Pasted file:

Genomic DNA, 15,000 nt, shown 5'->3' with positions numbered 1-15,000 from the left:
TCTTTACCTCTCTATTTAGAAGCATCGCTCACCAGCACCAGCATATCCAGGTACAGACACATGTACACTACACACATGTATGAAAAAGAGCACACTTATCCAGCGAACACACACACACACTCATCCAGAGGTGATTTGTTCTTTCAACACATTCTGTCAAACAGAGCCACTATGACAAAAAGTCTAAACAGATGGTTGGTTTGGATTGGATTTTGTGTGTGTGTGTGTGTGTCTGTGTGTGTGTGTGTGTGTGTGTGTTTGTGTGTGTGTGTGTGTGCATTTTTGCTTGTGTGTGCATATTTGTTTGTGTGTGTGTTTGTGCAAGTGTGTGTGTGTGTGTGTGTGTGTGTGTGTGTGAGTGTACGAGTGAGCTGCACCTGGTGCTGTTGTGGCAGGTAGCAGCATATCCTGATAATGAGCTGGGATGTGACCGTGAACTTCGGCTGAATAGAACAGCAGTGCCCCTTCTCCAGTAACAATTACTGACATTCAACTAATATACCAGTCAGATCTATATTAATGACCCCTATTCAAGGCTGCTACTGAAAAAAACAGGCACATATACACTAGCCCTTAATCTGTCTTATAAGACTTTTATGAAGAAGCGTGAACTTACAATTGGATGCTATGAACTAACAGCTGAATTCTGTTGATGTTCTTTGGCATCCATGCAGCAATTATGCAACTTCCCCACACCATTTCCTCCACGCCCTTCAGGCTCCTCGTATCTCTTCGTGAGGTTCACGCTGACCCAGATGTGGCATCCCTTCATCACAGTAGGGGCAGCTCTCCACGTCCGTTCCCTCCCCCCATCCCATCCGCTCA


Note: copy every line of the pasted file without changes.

Genomic DNA, 15,000 nt, shown 5'->3' with positions numbered 1-15,000 from the left:
TCTTTACCTCTCTATTTAGAAGCATCGCTCACCAGCACCAGCATATCCAGGTACAGACACATGTACACTACACACATGTATGAAAAAGAGCACACTTATCCAGCGAACACACACACACACTCATCCAGAGGTGATTTGTTCTTTCAACACATTCTGTCAAACAGAGCCACTATGACAAAAAGTCTAAACAGATGGTTGGTTTGGATTGGATTTTGTGTGTGTGTGTGTGTGTCTGTGTGTGTGTGTGTGTGTGTGTGTTTGTGTGTGTGTGTGTGTGCATTTTTGCTTGTGTGTGCATATTTGTTTGTGTGTGTGTTTGTGCAAGTGTGTGTGTGTGTGTGTGTGTGTGTGTGTGTGAGTGTACGAGTGAGCTGCACCTGGTGCTGTTGTGGCAGGTAGCAGCATATCCTGATAATGAGCTGGGATGTGACCGTGAACTTCGGCTGAATAGAACAGCAGTGCCCCTTCTCCAGTAACAATTACTGACATTCAACTAATATACCAGTCAGATCTATATTAATGACCCCTATTCAAGGCTGCTACTGAAAAAAACAGGCACATATACACTAGCCCTTAATCTGTCTTATAAGACTTTTATGAAGAAGCGTGAACTTACAATTGGATGCTATGAACTAACAGCTGAATTCTGTTGATGTTCTTTGGCATCCATGCAGCAATTATGCAACTTCCCCACACCATTTCCTCCACGCCCTTCAGGCTCCTCGTATCTCTTCGTGAGGTTCACGCTGACCCAGATGTGGCATCCCTTCATCACAGTAGGGGCAGCTCTCCACGTCCGTTCCCTCCCCCCATCCCATCCGCTCA